larger than the costs of these workarounds.

One of the better arguments for getting rid of leapseconds is seen
by printing this page:

http://david.tribble.com/text/c0xlongtime.html

And then marking all the stuff that would not be necessary and remove
all the support for optionally represented leapseconds.

There is a lot less left afterwards.

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Re: two world clocks

2005-01-21 Thread Poul-Henning Kamp
In message [EMAIL PROTECTED], Josep
h S. Myers writes:
On Fri, 21 Jan 2005, Poul-Henning Kamp wrote:

 instead of in front of it.  As a Dane that sounds smart because
 time in Denmark is still not UTC based but based on mean solar
 time because our parliament has not gotten around to fix it in
 the last 46 years.

Which just makes it the more curious that the Danish language version of
the last Summer Time Directive
http://europa.eu.int/smartapi/cgi/sga_doc?smartapi!celexapi!prod!CELEXnumdoclg=danumdoc=32000L0084model=guichett
specifies the start and end times of summer time in UTC, whereas the
English language version
http://europa.eu.int/smartapi/cgi/sga_doc?smartapi!celexapi!prod!CELEXnumdoclg=ENnumdoc=32000L0084model=guichett
says Greenwich Mean Time.

Who said anything about being consistent ?  :-)

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Re: two world clocks

2005-01-20 Thread John Cowan
Rob Seaman scripsit:

 What exact future systems are we discussing that will both 1) require
 the use of Universal Time and 2) not require a definition of Universal
 Time that is tied to the rotating Earth?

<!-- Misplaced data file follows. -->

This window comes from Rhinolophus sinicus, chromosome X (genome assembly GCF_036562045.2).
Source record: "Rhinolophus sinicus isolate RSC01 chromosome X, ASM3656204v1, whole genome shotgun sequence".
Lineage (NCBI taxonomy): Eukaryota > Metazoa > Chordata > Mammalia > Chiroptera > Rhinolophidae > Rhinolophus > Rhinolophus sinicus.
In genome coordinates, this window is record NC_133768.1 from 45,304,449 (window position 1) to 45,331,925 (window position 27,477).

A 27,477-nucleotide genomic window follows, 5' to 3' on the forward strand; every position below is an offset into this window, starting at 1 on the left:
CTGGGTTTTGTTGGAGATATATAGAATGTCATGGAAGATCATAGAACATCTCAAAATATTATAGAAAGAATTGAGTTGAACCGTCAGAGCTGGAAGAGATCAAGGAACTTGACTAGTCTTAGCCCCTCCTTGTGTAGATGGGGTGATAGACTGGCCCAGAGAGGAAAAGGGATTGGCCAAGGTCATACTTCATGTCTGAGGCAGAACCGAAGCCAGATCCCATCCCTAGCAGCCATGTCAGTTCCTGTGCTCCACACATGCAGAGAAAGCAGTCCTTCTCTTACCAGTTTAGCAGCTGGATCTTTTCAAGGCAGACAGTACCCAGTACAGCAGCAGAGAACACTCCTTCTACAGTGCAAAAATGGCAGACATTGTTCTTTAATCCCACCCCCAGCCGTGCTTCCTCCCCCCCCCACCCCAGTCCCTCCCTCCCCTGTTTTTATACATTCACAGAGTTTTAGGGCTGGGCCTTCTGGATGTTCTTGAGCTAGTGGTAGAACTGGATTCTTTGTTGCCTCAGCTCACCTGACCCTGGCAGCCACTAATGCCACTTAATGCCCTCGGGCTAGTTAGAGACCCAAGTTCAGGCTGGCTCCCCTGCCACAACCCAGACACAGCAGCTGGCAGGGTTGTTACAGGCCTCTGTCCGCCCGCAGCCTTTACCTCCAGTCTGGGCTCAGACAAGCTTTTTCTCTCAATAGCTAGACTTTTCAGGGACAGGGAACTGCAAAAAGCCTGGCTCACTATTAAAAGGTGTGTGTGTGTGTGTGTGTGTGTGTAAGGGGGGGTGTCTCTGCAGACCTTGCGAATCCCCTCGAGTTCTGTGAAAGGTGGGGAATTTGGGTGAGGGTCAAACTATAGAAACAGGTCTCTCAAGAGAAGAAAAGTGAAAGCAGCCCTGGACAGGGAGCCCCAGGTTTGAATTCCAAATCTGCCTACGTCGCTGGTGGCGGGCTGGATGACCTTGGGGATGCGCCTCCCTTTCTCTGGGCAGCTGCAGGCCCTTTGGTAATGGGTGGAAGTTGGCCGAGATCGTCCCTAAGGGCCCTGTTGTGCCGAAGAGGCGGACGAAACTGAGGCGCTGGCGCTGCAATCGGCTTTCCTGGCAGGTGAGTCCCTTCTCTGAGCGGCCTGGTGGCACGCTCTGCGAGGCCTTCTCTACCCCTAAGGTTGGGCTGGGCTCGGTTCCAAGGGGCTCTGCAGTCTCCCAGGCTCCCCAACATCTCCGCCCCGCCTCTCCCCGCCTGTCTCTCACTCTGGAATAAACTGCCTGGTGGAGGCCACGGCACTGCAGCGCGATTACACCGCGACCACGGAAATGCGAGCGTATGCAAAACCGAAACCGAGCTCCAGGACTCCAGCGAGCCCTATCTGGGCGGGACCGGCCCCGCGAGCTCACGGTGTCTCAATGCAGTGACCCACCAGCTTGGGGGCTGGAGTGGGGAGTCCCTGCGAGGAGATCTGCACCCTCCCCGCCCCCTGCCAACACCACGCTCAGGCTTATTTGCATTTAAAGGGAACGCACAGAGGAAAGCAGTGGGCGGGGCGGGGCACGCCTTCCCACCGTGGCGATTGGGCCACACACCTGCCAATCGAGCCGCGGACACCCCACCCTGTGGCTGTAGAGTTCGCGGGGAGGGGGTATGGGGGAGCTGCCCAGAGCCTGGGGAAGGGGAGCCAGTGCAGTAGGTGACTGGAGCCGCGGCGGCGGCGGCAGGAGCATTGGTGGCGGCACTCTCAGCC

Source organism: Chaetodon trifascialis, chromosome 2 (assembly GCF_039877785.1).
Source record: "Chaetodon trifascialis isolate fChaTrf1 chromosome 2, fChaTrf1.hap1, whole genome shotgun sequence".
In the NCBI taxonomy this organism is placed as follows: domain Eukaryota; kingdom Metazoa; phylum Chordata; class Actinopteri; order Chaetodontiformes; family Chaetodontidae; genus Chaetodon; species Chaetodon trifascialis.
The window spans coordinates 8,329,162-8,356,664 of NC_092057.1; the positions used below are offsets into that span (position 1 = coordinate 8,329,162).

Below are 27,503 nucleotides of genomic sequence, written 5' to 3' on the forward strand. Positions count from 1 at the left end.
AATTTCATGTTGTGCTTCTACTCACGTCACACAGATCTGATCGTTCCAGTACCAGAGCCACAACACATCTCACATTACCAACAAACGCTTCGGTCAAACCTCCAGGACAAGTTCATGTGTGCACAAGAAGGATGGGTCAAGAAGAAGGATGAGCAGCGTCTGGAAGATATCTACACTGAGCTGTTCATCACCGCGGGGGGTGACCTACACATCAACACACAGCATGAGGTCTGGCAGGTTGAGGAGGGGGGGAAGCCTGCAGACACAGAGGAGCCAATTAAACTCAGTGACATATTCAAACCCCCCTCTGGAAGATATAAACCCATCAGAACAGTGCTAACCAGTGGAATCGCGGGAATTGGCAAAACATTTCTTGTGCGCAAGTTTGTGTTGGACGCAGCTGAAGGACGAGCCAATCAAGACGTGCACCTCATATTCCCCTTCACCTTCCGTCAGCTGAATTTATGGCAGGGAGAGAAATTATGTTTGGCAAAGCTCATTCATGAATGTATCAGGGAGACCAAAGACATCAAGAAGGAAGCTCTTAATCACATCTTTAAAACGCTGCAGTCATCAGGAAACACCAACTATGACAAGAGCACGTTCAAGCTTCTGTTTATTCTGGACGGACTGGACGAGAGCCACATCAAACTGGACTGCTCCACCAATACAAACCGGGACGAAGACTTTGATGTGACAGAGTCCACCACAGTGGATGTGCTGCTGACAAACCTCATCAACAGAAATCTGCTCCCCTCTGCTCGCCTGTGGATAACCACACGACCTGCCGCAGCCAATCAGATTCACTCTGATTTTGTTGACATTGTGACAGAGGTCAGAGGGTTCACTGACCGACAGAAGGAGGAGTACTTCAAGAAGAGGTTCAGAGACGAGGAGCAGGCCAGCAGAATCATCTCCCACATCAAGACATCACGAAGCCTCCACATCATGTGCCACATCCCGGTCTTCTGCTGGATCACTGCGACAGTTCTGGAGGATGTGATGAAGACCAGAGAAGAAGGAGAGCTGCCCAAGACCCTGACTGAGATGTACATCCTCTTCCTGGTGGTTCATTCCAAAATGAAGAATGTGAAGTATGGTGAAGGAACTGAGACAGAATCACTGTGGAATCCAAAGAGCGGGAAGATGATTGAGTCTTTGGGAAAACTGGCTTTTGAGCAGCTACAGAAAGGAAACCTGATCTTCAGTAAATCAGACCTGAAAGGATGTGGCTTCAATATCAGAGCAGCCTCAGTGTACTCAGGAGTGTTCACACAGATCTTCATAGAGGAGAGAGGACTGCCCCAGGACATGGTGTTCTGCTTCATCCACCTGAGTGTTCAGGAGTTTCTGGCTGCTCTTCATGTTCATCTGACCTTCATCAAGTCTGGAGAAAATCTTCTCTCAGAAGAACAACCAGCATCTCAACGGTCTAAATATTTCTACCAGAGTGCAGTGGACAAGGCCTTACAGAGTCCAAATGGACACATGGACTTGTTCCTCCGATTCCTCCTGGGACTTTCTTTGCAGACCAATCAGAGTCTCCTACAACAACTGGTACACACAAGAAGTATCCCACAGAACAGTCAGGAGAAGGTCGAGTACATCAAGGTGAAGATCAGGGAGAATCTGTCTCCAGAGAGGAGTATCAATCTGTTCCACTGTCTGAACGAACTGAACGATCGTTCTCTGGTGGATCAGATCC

*sigh*

LCT is currently tied to UTC, and converting a count of SI seconds to
a UTC time is currently (a) annoying and (b) depends on updating tables.

 Attempting to move the entire worldwide civil time system to a
 non-Earth based clock is equivalent to attempting to build a clock
 designed to run untended for 600 years - in effect, to attempting to
 build a millennium clock.  The alarm must be designed to ring in 599
 years time.

This is simply not true.  The LCT-TI offsets can be adjusted locally as and
when they individually start to be a problem.  No global changeover is required.

 Systems that don't need time-of-day should use TAI.

Wall clocks need to run in LCT, which is currently founded on UTC.  Most people
don't need precision time-of-day (which should be rightly called Earth angle
and measured in SI radians).  They just need there to be a rough correlation
between LCT and the sun, and several hours' discrepancy can be tolerated.
Just go to Urumqi, or Detroit if Urumqi is too remote.

 And most definitely, let's stop these inane and embarrassing closed
 door discussions among biased insiders.

Personally, I am a biased outsider.

 It ain't your clock - it's *our* clock.

Eh?  Who are you and who are we?

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Re: two world clocks

2005-01-20 Thread Poul-Henning Kamp
In message [EMAIL PROTECTED], Rob Seaman writes:

 Given that the average western citizen under 30 years already today
 can barely add up three items in the supermarket without resorting to
 their mobile phones built in calculator today, I think you can
 safely assume that you can do anything to the timescale 100 years from
 now.

Shouldn't we work to educate the public, not use their ignorance of
some issue as justification for degrading service?

Absolutely! but if you read your classics (relevant keywords: bread
and circus) you would not expect much success.

Poul-Henning Kamp also wrote:

 As a computer nerd I can fully appreciate the problems and cost of
 converting existing systems to cope with larger UT1/UTC difference,
 but that cost would be peanuts compared to the costs of implementing
 leap-seconds reliably in future systems that would need it.

I think you got the sign of my position wrong here:  The cost of
conversion has been used to argue _for_ keeping the leap seconds,
and I say that the cost of _keeping_ the leapseconds will be much
higher in terms of software development and testing.

I have yet to hear of a system that has
trouble handling leap seconds that wasn't poorly engineered in its
handling of time standards.  Why should the rest of us pay for some
project's bad requirements discovery, bad design and bad
implementation?  Imagine that the underlying time standards are,